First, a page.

Iran views Russia nuke offer positively

Iran's top nuclear negotiator has said Moscow's offer to have Tehran's uranium enriched in Russia was a positive development, but no agreement has been reached.

    Ali Larijani: Details of the offer need to be examined

    Ali Larijani, the chief negotiator, has also reiterated Iran's threat to renew enrichment activities if it is referred to the UN Security Council.

    After talks with Russian Security Council chief Igor Ivanov, which included discussion of the plan to enrich uranium in Russia, Larijani said: "Our view of this offer is positive, and we are trying to bring the positions of the sides closer."

    "This plan can be perfected in the future, during further talks that will be held in February," he said, speaking through a translator.

    Larijani suggested that it would take some time to work out details of Russia's proposal.

    Some critics say the Iranians are using the proposal to stall for time as diplomatic pressure on Tehran mounts over its alleged nuclear weapons programme.

    "There are lots of details surrounding this offer that must be examined," Larijani said.

    IAEA efforts

    On Tuesday, Larijani and Ivanov said in a joint statement Tehran's nuclear stand-off must be resolved through the UN atomic watchdog agency's diplomatic efforts.

    The statement reflected Russia's efforts to delay Iran's referral to the Security Council and Moscow's opposition to international sanctions against Tehran.

    The IAEA's 35-nation board will
    meet on 2 February

    After the two met, Russia's Security Council said: "Both sides expressed their desire to solve the issue in a diplomatic way within the framework of the International Atomic Energy Agency."

    Iran has said that IAEA referral to the Security Council over its nuclear ambitions will lead it to move forward with a full-scale uranium enrichment programme, a possible precursor to making atomic weapons.

    High-level diplomacy has intensified with little more than a week to go until the 2 February meeting of the IAEA's 35-nation board.

    International meeting

    Prior to that session, Condoleezza Rice, the US secretary of state, will attend an international conference in London on 31 January focusing on Afghanistan.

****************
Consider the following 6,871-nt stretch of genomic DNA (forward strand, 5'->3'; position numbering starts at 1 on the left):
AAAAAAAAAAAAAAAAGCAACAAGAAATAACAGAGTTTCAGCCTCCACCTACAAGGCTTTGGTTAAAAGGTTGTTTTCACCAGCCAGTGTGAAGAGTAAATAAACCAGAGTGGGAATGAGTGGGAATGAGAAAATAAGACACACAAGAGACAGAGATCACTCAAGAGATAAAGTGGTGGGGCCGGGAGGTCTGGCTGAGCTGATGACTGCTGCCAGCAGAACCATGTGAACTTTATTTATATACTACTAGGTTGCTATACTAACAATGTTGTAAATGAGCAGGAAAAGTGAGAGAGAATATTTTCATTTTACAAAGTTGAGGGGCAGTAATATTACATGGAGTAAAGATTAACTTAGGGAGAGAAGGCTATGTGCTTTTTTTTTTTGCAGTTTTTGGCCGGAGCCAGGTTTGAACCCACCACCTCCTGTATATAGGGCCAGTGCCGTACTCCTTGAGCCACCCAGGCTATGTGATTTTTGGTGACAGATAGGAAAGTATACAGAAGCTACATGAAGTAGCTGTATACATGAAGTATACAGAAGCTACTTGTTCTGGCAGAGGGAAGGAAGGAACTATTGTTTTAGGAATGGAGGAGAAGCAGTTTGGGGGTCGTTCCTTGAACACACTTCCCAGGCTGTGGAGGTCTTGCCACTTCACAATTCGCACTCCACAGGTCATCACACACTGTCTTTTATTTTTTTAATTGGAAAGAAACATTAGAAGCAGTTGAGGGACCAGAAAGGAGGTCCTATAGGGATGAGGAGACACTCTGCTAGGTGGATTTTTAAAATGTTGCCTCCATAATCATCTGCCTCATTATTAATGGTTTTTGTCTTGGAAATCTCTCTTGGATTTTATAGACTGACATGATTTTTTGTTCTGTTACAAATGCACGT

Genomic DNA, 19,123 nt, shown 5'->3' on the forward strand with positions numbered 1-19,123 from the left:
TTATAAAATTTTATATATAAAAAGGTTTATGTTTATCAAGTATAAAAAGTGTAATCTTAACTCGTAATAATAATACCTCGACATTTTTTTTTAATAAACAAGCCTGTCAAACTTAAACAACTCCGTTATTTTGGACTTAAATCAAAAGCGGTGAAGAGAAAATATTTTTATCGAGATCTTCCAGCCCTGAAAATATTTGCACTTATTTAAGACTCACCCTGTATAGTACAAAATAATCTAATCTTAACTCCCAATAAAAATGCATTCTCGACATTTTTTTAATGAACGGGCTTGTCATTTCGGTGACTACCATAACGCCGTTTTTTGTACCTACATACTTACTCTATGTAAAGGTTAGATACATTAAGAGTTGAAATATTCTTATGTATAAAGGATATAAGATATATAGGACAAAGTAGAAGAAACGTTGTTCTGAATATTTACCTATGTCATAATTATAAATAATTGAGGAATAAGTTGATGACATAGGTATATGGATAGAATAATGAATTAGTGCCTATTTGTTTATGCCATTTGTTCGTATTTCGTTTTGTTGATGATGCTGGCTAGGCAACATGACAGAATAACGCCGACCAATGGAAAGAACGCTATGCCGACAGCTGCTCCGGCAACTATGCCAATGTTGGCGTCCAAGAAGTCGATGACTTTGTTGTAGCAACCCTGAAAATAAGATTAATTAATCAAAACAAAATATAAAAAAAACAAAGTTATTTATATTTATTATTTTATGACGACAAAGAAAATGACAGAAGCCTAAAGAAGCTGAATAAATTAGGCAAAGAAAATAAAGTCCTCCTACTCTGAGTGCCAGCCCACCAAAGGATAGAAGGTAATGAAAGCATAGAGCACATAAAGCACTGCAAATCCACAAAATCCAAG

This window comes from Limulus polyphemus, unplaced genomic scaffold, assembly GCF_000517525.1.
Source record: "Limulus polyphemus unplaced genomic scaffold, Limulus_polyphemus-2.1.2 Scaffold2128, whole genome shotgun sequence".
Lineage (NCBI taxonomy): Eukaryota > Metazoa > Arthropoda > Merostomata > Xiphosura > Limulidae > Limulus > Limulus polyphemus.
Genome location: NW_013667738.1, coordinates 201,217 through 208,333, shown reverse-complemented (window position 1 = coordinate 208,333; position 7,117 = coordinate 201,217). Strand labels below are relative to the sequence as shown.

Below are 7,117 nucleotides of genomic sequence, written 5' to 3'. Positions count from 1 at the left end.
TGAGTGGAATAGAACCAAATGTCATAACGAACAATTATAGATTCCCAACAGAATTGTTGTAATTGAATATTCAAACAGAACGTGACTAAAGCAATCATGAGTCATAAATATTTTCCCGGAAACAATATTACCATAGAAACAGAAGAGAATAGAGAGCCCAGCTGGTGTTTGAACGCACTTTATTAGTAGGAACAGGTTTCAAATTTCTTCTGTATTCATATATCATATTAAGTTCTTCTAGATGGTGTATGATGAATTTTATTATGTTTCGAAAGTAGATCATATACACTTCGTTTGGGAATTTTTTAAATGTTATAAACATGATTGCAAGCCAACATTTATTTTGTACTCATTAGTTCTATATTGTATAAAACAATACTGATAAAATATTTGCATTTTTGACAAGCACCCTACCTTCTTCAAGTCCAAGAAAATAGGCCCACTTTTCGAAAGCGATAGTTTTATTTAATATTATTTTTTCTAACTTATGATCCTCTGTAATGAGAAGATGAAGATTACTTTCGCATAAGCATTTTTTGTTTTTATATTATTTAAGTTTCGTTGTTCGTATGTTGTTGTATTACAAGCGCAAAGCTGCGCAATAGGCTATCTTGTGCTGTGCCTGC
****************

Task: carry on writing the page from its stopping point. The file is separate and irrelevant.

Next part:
However, Sean McCormack, a department spokesman, said Rice was expected to use the meeting to have discussions with key nations on Iran's nuclear programme.
     

    Iran maintains it only wants
    civilian nuclear energy

    The New York Times reported that the foreign ministers of the five permanent members of the UN Security Council - Britain, France, Russia and China, in addition to the US and Germany - would attend the meeting.

    Moscow has proposed having Iran's uranium enriched in Russia, then returned to Iran for use in the country's reactors - a compromise that could provide more oversight and ease tensions.

    Haggling has continued over the specifics of the proposal, including Tehran's proposal to have China involved in the Russian enrichment process.

    China's involvement

    Jack Straw, the British foreign secretary, urged Tehran on Tuesday to seriously consider Russia's offer to enrich Iran's uranium, in an effort to end the stand-off.

    Straw also said in an interview with The Associated Press he hoped the IAEA would refer the matter to the Security Council.

    The West fears that Iran wants to develop a nuclear bomb, but Tehran says its intentions are peaceful and that it wants only civilian nuclear energy.

    SOURCE: Unspecified


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